The latest CDC data shows only about 40% of pregnant women have been vaccinated as of Jan. 1. A new study out of Scotland is shining a much larger light on the benefits and safety of getting vaccinated while pregnant.
More pregnant mothers are weighing whether to get the vaccine, especially with the surging Omicron variant.
"I didn't want to get it and potentially harm my baby but looking back that doesn't really make any sense because I obviously wouldn't have wanted to get COVID with the baby," Heaven Taylor-Wynn said.
Doctors are trying to convince their pregnant patients to get the vaccine… because they’re seeing rough outcomes in some unvaccinated pregnant women and their babies.
“I felt like there was a herd of elephants on my chest, and I couldn’t breathe,” Ashley Duque said about contracting COVID-19 while pregnant.
“I've seen women they got really bad preeclampsia and a funny variant of preeclampsia called help syndrome that makes them very, very, very sick and requires urgent delivery," said Dr. Brad Holbrook, maternal fetal medicine specialist at Community Medical Center. "I've seen women with stillbirths. I've seen babies die after they were born. “
The new study out of Scotland confirms everything doctors like Holbrook have been saying, “Addressing low vaccine uptake rates in pregnant women is imperative to protect the health of women and babies in the ongoing pandemic.”
The Scotland team studied all women who were pregnant or became pregnant from Dec. of 2020 through Oct. of 2021.
"They looked at the entire population of the whole country and because they have a whole, you know, an integrated system, Dr. Holbrook said. "They have 130,000 women in this study that essentially showed the same things, which is that that women who get COVID are potentially in for some problems. So women who get COVID are more likely to have a pre-term delivery, a stillbirth complication with baby or with their pregnancy, and that women who are vaccinated and then get sick with COVID are very likely to have a much more mild course, so it really just confirmed everything that we've seen."
Among unvaccinated women, the study found they made up 77.4% of COVID infections. They accounted for 90.9% of cases that required hospitalization or critical care, and all 450 fetal and newborn deaths associated with the virus. The rate of deaths in babies after 28 weeks was much higher in women who got COVID-19 within a month of giving birth.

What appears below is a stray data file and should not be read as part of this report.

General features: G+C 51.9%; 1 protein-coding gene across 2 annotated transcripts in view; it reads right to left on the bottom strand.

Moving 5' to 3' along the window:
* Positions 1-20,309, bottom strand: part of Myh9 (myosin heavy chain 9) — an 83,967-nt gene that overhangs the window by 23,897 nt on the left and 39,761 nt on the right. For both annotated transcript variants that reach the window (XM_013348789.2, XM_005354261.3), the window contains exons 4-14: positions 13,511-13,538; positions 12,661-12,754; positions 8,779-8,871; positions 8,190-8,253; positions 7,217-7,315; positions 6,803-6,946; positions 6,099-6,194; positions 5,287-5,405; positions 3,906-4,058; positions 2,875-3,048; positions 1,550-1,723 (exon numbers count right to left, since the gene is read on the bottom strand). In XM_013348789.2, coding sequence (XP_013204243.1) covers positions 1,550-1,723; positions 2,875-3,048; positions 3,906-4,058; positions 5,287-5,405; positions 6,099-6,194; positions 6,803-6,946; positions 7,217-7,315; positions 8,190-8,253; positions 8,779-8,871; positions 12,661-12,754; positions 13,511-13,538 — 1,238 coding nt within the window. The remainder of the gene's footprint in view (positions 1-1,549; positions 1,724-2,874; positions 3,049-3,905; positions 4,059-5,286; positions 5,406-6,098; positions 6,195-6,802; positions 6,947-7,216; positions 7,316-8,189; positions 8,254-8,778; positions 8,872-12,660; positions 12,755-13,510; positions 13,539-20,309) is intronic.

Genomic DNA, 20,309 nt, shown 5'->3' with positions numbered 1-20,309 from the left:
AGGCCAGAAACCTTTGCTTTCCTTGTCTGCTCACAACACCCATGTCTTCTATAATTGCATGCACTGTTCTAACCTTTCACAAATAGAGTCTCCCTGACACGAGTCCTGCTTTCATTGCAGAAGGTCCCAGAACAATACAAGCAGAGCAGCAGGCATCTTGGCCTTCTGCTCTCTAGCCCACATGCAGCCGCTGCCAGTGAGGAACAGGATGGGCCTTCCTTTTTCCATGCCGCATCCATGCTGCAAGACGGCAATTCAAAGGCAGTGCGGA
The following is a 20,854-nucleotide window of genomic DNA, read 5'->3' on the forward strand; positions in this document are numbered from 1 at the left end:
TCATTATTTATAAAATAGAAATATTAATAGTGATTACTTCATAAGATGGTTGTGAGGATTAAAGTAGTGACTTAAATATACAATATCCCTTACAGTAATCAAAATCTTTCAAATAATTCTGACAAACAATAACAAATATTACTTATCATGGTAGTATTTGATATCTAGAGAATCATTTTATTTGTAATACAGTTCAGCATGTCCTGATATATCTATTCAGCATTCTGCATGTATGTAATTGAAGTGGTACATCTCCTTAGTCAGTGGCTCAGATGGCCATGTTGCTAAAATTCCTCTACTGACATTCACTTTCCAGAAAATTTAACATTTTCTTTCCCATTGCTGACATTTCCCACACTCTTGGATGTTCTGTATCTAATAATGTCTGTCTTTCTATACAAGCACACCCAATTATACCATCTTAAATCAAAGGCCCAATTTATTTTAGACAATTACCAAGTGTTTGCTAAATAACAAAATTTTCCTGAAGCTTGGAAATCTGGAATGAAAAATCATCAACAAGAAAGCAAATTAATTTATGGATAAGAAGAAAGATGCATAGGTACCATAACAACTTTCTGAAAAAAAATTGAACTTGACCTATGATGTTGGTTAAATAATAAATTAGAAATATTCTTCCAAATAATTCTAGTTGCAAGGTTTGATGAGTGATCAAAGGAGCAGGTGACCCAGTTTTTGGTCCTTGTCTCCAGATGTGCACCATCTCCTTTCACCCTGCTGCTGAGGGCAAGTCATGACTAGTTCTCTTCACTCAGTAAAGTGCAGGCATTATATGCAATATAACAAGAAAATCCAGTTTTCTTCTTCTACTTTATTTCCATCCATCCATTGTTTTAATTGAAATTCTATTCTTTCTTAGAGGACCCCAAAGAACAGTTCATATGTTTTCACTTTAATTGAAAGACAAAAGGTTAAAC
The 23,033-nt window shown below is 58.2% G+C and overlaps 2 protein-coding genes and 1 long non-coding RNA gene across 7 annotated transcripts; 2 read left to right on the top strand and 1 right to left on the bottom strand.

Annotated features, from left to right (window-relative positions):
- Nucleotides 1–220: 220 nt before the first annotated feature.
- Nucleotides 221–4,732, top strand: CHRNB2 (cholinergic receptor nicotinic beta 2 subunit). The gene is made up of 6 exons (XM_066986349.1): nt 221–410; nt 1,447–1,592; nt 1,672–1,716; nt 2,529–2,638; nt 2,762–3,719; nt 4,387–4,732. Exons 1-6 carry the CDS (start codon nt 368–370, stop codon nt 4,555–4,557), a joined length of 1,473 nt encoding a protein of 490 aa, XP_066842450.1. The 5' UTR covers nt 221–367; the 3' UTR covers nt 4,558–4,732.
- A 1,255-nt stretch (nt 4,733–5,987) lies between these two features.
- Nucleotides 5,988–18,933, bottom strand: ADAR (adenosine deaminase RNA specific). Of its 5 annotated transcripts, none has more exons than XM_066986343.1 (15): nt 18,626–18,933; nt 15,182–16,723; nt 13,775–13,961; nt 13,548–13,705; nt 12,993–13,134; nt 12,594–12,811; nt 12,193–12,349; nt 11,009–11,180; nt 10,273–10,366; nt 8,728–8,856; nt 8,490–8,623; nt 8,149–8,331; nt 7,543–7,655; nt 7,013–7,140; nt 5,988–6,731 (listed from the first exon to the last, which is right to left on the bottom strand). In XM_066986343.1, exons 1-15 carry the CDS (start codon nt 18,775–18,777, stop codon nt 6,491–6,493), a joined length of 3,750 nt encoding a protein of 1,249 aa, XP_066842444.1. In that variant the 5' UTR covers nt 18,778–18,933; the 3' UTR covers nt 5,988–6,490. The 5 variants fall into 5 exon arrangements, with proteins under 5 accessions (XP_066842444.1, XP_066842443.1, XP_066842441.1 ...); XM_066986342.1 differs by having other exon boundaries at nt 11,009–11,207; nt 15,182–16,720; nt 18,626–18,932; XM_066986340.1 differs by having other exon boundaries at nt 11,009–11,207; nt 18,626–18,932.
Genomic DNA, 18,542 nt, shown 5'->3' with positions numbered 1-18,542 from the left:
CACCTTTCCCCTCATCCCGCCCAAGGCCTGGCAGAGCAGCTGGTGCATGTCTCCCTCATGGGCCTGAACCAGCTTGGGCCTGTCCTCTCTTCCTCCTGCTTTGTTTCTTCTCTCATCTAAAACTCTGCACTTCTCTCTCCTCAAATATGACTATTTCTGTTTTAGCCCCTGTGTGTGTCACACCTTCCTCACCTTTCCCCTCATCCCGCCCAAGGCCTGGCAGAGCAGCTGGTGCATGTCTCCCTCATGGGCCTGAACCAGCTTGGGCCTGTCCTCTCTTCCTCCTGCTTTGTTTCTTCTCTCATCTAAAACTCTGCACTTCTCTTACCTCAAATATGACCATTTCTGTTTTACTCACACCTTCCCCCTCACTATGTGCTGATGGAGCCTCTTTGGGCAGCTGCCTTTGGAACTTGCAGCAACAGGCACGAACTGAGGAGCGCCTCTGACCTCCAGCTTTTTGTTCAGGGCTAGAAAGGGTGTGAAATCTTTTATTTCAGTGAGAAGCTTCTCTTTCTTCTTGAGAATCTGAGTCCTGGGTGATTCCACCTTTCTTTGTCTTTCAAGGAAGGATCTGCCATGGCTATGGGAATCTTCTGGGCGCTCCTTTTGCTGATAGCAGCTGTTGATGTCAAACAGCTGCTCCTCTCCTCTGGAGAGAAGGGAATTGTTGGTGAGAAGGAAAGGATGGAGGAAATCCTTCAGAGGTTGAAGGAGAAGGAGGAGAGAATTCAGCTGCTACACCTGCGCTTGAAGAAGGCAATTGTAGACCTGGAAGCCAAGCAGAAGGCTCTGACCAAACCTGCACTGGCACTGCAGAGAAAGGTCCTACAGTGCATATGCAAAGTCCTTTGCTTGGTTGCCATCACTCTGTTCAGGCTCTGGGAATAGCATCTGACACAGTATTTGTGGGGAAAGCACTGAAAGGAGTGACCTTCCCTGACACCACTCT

"The risk of getting infected is pretty high, and the risks involved in being vaccinated are almost nonexistent," said Dr. Alisa Kachikis, assistant professor of maternal fetal medicine at University of Washington.
"I do feel like when I can sit down and talk with them face to face about it, look, you know, I'm not representing a drug company," Dr. Holbook said. "I'm not representing the government. I'm just representing the science and what I've read and understand about this and my own experience, and based on that and what I've seen, I've seen a lot of complications from COVID."
Now the highly transmissible Omicron variant brings new concerns, especially in places it’s just getting started like Montana.
"We're gonna have this big bunch of pregnant women come in really sick with COVID and not just pregnant women, unpregnant people as well coming into the hospital, and the hospital is gonna be totally full and understaffed," Dr. Holbrook said. "It's gonna be a very difficult couple of weeks, I think."
NEWSY'S MARITSA GEORGIOU: If there's a pregnant woman who watches this and she's been on the fence, about getting the vaccine worried about it, what's your message to her?
DR. HOLBROOK: My message would be, "Please go get vaccinated today. Don't wait any longer. There's nothing to be gained from waiting, and by getting a vaccine you could potentially save your life or your baby's life."
Dr. Holbrook says he tries to point out to his patients that it’s not a difference between the decision to get a vaccine or not get a vaccine but the decision to get the vaccine or get COVID, especially now that Omicron is leading to exponentially more infections.